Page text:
Tuesday, August 23, 2016

Tropical Trouble: The Latest On A Now Busy Atlantic Hurricane Season

Tropical Depression Fiona looked, well, depressing
Tuesday morning, taking the form of just a few
thunderstorms over the open Atlantic. 
Yesterday, I noted how we shouldn't trust long range forecasts for tropical storms and hurricanes because a lot can change.

Of course I stand by that, but since there is a lot of activity in the Atlantic Ocean right now, I should give an update.


Tropical Storm Fiona weakened to a tropical depression yesterday and was still barely hanging on as a depression as of early this morning, says the National Hurricane Center.

Strong upper level winds keep tearing apart any efforts by Fiona to generate new thunderstorms, and dry air surrounding the storm - if you can really call it a storm.

The strong upper level winds are going to weaken, says the NHC, which might suggest Fiona would want to make something of a comeback. But it's still going to be embedded in dry air, which would make regeneration that much harder.

Fiona is headed toward the northwest, and theoretically it could reach North Carolina eventually,  but at this point at least, it doesn't look like it will turn into much of anything.

Unlike, say Tropical Storm Gaston


Tropical Storm Gaston didn't look like a classic
hurricane yet Tuesday morning, but you can see
it has lots of vigorous thunderstorms and it
is spinning up pretty well.  
Ever since it emerged off the African coast the other day, what would become Tropical Storm Gaston looked like it really had a future and still does.

Gaston has been developing rapidly, and looks great on satellite imagery.

 By great I mean well organized. And it's already trying to develop an eye, which is impressive since the storm was still a 50 mph tropical storm Tuesday morning.

The bad news is Gaston looks like it has the potential at least to grow into a powerful hurricane. The good news at this point is it looks like, at least for now, Gaston is going to avoid hitting land.

Gaston wants to head toward the northwest, into the middle of the open Atlantic Ocean.  Given the uncertainly of long range forecasts, there's a slight chance it could slightly impact New England or maybe more so eastern Canada eventually, but that's a long shot. Don't hold your breath on this one, especially you New Englanders.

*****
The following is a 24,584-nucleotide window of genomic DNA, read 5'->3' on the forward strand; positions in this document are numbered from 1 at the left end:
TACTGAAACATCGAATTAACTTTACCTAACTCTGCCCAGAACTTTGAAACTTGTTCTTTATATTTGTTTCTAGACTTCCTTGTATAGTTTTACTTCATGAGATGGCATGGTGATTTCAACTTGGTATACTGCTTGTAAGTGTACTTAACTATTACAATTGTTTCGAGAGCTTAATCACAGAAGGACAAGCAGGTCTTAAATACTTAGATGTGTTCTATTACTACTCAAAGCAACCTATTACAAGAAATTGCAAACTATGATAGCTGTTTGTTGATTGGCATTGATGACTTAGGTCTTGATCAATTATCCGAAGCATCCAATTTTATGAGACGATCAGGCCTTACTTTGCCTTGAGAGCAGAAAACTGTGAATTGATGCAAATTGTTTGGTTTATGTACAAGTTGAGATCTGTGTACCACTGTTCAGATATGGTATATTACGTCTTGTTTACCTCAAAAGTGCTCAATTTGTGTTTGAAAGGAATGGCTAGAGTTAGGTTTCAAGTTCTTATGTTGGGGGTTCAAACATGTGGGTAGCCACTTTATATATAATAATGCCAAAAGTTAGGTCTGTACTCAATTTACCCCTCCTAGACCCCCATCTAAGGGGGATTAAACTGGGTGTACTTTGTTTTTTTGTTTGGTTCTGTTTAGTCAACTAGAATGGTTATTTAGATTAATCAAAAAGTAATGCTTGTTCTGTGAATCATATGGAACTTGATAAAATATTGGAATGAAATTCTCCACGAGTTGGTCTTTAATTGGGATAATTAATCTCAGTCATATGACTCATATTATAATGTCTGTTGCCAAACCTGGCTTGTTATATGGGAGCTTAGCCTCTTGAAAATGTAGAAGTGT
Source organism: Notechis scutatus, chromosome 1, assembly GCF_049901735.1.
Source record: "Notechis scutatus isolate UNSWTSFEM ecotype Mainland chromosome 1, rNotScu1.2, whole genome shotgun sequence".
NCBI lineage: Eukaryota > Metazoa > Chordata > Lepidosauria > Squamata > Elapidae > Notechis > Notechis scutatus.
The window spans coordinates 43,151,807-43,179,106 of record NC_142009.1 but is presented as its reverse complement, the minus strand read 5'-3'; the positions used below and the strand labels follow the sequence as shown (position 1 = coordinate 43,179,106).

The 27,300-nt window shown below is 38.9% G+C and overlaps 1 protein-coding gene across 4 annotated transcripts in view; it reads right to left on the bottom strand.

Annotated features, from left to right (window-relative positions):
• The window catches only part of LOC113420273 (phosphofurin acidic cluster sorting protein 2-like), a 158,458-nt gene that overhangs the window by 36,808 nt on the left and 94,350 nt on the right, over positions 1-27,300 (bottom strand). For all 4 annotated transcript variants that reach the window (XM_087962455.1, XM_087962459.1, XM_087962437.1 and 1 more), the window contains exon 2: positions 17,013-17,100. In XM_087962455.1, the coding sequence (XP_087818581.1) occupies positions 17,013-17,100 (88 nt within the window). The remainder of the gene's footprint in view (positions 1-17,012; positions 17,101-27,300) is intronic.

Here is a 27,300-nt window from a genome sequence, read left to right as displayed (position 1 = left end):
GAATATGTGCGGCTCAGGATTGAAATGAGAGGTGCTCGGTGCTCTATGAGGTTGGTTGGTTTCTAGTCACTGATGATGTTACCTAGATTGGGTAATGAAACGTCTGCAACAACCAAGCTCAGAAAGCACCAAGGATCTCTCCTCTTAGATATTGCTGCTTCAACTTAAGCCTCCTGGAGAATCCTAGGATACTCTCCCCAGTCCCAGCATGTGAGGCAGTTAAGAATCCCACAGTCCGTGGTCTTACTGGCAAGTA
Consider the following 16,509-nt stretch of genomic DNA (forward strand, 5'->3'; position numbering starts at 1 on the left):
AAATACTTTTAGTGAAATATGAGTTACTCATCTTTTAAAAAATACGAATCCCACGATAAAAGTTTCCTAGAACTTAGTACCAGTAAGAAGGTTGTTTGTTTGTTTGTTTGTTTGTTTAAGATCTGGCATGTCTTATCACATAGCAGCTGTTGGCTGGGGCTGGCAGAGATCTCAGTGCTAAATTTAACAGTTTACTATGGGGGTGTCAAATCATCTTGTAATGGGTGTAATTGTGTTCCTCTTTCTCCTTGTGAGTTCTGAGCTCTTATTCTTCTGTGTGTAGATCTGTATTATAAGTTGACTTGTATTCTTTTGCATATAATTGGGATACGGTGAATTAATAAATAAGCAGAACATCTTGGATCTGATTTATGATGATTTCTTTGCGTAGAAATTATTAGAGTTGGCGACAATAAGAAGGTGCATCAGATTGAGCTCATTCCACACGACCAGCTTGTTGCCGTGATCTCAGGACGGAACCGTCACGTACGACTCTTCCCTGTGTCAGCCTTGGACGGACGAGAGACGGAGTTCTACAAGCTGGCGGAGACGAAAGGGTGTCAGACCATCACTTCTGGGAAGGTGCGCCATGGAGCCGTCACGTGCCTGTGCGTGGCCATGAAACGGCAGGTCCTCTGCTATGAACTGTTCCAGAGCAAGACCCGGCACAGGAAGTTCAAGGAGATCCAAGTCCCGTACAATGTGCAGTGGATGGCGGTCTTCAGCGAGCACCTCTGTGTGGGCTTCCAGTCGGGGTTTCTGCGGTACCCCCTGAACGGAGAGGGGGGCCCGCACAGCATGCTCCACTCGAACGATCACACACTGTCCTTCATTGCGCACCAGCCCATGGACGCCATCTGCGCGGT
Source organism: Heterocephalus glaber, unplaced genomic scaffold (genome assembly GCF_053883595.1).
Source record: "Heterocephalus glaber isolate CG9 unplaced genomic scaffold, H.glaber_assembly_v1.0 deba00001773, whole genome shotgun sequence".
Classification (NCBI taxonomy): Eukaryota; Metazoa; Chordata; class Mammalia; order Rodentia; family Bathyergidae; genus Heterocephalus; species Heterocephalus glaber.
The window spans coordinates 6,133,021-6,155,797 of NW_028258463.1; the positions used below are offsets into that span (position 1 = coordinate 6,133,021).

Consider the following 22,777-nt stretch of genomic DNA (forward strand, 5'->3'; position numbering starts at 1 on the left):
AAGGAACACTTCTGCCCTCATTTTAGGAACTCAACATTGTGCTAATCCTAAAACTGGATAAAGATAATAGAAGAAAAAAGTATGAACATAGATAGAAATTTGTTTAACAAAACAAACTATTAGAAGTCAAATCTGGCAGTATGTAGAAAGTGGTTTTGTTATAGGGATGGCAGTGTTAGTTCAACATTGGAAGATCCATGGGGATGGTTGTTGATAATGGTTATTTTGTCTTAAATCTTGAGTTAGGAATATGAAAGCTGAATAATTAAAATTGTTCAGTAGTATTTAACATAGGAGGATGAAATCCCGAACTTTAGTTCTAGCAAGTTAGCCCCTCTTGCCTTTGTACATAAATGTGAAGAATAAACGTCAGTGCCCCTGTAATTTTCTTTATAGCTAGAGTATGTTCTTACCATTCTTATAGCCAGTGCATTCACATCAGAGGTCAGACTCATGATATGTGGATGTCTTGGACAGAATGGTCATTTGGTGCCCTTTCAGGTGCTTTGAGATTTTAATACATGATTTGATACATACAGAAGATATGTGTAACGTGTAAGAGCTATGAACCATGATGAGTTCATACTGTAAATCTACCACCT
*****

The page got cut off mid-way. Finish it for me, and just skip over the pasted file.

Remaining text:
I won't hazard a guess on whether Gaston will have any effect on North America or not. But the southeast coast, and the islands in the Caribbean are safe from Gaston, I'm pretty sure of that.

Unlike something else brewing down in the Atlantic.


There's a disorganized area of showers and thunderstorms heading westward toward the Leeward Islands. This is the disturbance that's generating all the Internet clickbait.

That's because a few models have this thing growing into a hurricane that would hit somewhere in the southeastern United States.
This big patch of thunderstorms heading westbound
toward the Leeward Islands could develop
into a tropical storm later this week.  

Don't count on that. Especially not yet. It's still highly uncertain how big this disturbance will get and where it will head.

Right now, the National Hurricane Center says environmental conditions are good enough so that it might slowly develop into a tropical depression or tropical storm in the next few days.

It's heading in a direction such that regardless of how strong it gets, it has a good shot of dumping heavy rain and possible flash floods on the Leeward Islands, Puerto Rico and Hispaniola.

From there, what could become a tropical storm or even hurricane might threaten the Bahamas or the southeastern United States in a week or so.

Again, that's not a promise or a guarantee. It could move harmelessly out to sea, or not develop much or do any number of things. It's just something to keep an eye on, in case it does become a threat to the United States

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